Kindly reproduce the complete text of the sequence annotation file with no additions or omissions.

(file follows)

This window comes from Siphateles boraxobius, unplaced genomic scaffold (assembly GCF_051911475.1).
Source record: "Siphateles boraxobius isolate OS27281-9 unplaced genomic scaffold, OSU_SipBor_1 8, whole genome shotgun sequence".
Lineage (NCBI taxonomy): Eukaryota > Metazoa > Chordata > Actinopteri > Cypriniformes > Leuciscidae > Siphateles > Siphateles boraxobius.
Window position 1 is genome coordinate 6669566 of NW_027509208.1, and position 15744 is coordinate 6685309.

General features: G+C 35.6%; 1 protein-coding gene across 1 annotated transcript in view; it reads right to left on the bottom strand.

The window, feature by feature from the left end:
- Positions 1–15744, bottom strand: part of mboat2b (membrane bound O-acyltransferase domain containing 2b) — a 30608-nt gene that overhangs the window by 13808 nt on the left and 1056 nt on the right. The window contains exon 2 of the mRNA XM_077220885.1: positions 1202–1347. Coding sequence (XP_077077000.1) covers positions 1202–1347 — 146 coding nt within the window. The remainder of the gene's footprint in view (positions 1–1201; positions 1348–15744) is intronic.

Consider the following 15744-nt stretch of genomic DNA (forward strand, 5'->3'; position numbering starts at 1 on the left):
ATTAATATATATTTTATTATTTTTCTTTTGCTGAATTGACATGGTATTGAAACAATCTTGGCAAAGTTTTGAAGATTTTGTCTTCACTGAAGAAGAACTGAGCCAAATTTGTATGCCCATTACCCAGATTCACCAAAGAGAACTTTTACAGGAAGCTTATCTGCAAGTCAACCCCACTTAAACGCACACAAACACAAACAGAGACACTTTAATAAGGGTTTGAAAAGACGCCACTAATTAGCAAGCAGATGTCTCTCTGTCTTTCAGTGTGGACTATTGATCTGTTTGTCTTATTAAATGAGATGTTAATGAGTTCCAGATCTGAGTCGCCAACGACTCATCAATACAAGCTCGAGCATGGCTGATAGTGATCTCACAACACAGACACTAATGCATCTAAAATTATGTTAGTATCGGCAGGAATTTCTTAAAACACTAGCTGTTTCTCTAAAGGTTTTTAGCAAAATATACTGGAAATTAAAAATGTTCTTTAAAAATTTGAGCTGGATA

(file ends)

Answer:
This window comes from Siphateles boraxobius, unplaced genomic scaffold (assembly GCF_051911475.1).
Source record: "Siphateles boraxobius isolate OS27281-9 unplaced genomic scaffold, OSU_SipBor_1 8, whole genome shotgun sequence".
Lineage (NCBI taxonomy): Eukaryota > Metazoa > Chordata > Actinopteri > Cypriniformes > Leuciscidae > Siphateles > Siphateles boraxobius.
Window position 1 is genome coordinate 6669566 of NW_027509208.1, and position 15744 is coordinate 6685309.

General features: G+C 35.6%; 1 protein-coding gene across 1 annotated transcript in view; it reads right to left on the bottom strand.

The window, feature by feature from the left end:
- Positions 1–15744, bottom strand: part of mboat2b (membrane bound O-acyltransferase domain containing 2b) — a 30608-nt gene that overhangs the window by 13808 nt on the left and 1056 nt on the right. The window contains exon 2 of the mRNA XM_077220885.1: positions 1202–1347. Coding sequence (XP_077077000.1) covers positions 1202–1347 — 146 coding nt within the window. The remainder of the gene's footprint in view (positions 1–1201; positions 1348–15744) is intronic.

Consider the following 15744-nt stretch of genomic DNA (forward strand, 5'->3'; position numbering starts at 1 on the left):
ATTAATATATATTTTATTATTTTTCTTTTGCTGAATTGACATGGTATTGAAACAATCTTGGCAAAGTTTTGAAGATTTTGTCTTCACTGAAGAAGAACTGAGCCAAATTTGTATGCCCATTACCCAGATTCACCAAAGAGAACTTTTACAGGAAGCTTATCTGCAAGTCAACCCCACTTAAACGCACACAAACACAAACAGAGACACTTTAATAAGGGTTTGAAAAGACGCCACTAATTAGCAAGCAGATGTCTCTCTGTCTTTCAGTGTGGACTATTGATCTGTTTGTCTTATTAAATGAGATGTTAATGAGTTCCAGATCTGAGTCGCCAACGACTCATCAATACAAGCTCGAGCATGGCTGATAGTGATCTCACAACACAGACACTAATGCATCTAAAATTATGTTAGTATCGGCAGGAATTTCTTAAAACACTAGCTGTTTCTCTAAAGGTTTTTAGCAAAATATACTGGAAATTAAAAATGTTCTTTAAAAATTTGAGCTGGATA